Top ETF Investment Tip: If you are looking at holding some investments outside of an RRSP or TSFA, the ETF can especially make sense do given its proven tax efficiencies.

Asset Allocation and Diversification

The single most important factor that will affect the amount of investment returns you earn over time is how your portfolio of investments is structured, or ‘allocated’. Asset allocation refers to the fixed % of a portfolio that is invested in a particular area, such as stocks, bonds and cash. For example, a portfolio with 50% stocks and 50% bonds has achieved an asset allocation of 50/50 stocks and bonds.

If stocks went up in value and were now 60% of the portfolio, more money would be invested in bonds (or stocks sold and bonds bought) to return to the 50/50 asset allocation.

Asset Allocation is completely controllable. But a lack of control of the allocation is the biggest culprit for investment losses over time.

Why? Because when one type of investment, for example oil related stocks are preforming poorly, instead of balancing out the allocation by purchasing more oil stocks, usually the poor preforming investment, or oil stock in this case, is sold. Then when the poorly preforming investment rises, and the well preforming investment drops – the allocation and risk is completely out of balance, and returns are far less than they could have been.

Top Asset Allocation Investment Tip: Discover your own  risk based asset allocation and stick with it. Take the emotion and effort out of it with regular investments into an automatically rebalancing portfolio, such as those found with robo investors.

Lowering Investment Costs

When it comes to controllable factors that will affect your investment returns over time, the close second to Asset Allocation is Investment Fees –  specifically (but not limited to) the yearly investment management fees. In some brutal cases, almost half of an investor’s portfolio can be deteriorated over time due to the compounding effects of these management fees. Let’s take a look at an example to illustrate the effects:

  • Initial sum invested (with no additional money over time): $100,000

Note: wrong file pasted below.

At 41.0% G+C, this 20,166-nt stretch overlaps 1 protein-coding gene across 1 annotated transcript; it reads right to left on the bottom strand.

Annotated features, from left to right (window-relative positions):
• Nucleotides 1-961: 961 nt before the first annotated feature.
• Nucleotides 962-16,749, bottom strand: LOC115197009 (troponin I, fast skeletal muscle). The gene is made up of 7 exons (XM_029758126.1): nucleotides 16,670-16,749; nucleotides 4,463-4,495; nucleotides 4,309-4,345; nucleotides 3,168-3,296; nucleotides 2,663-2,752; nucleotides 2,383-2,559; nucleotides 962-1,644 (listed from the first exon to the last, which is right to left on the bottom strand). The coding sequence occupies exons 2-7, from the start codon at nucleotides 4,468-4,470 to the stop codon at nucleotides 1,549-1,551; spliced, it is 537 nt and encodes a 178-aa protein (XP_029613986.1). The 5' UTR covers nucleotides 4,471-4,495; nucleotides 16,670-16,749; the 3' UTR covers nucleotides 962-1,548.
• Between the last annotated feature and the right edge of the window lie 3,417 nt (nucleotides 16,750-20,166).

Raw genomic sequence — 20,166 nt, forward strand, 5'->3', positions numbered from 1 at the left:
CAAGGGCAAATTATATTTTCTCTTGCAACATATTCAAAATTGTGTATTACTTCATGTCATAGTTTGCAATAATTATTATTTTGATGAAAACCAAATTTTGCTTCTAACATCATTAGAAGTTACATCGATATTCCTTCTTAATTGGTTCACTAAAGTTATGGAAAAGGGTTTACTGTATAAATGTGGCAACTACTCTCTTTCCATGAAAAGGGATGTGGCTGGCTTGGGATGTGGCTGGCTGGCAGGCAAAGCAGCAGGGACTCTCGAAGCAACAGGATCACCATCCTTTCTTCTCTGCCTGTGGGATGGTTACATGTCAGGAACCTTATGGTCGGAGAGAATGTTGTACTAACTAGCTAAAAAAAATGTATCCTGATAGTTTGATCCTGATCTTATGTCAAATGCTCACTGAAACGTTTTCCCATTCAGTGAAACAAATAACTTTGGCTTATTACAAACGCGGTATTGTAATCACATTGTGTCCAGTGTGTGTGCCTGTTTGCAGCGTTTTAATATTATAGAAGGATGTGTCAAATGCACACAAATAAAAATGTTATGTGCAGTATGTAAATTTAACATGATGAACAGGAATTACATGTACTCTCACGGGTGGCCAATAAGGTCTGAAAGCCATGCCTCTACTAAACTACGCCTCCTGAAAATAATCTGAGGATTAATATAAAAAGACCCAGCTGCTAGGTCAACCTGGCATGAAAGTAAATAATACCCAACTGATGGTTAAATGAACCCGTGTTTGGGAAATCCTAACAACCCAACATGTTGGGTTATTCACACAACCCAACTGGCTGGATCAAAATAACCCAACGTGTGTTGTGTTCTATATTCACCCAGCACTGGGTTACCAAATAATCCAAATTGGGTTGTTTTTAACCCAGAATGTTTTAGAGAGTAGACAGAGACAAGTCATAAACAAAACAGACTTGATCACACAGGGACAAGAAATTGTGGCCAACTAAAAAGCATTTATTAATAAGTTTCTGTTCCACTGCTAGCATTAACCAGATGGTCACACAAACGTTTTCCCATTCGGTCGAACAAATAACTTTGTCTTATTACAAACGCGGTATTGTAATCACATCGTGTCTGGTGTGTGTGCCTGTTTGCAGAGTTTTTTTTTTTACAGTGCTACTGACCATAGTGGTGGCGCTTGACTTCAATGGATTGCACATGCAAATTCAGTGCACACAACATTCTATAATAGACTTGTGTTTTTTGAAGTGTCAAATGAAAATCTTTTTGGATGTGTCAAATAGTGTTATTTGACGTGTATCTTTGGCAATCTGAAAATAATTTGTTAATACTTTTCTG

• Growth rate: 8% per year.
  • Number of years invested: 20

The 2.5% fee category represents a common yearly management fee for a mutual fund, and the 0.25% fee category represents a common yearly ETF fee.

2.5% Yearly Fee 0.25% Yearly Fee
Ending Value with NO Fees $ 466,096 $ 466,096
Total (-) Effect of Fees $ 185,186 $ 22,760
Annual Fees Total $ 92,162 $ 11,992
Growth Forgone (due to fees) $ 93,024 $ 10,767
Ending Value WITH Fees $ 280,910 $ 443,336
Reduction of Returns due to Fees 39.73% 4.88%


The $162,426 difference in ending values is HUGE, in favour of the 0.25% category. This is a 37% total portfolio improvement in the low fee category, when compared to the higher fee category.  Why would anyone pay the higher fee? For higher returns? It doesn’t quite work out that way.

It has been proven time and time again, that professional mutual fund money managers who charge these higher fees to not perform any better than the total stock market average, or index in which they are invited. An ETF or Exchange Traded Fund matches the return of the index by automatically investing in the entire index. Because ETFs automatically invest in the entire market average/ index, and there is no stock picking, they are able to change much lower fees. For more information on this click here, but for now its safe to say that by controlling the costs of your investment, a much higher return can be achieved.

Your biggest financial goals, including retirement depend not on gambling, or making investment managers rich – but a carefully thought, well executed strategy. By following these three controllable steps well, you will likely achieve higher returns than most Canadian investors, and ultimately reach your goals sooner.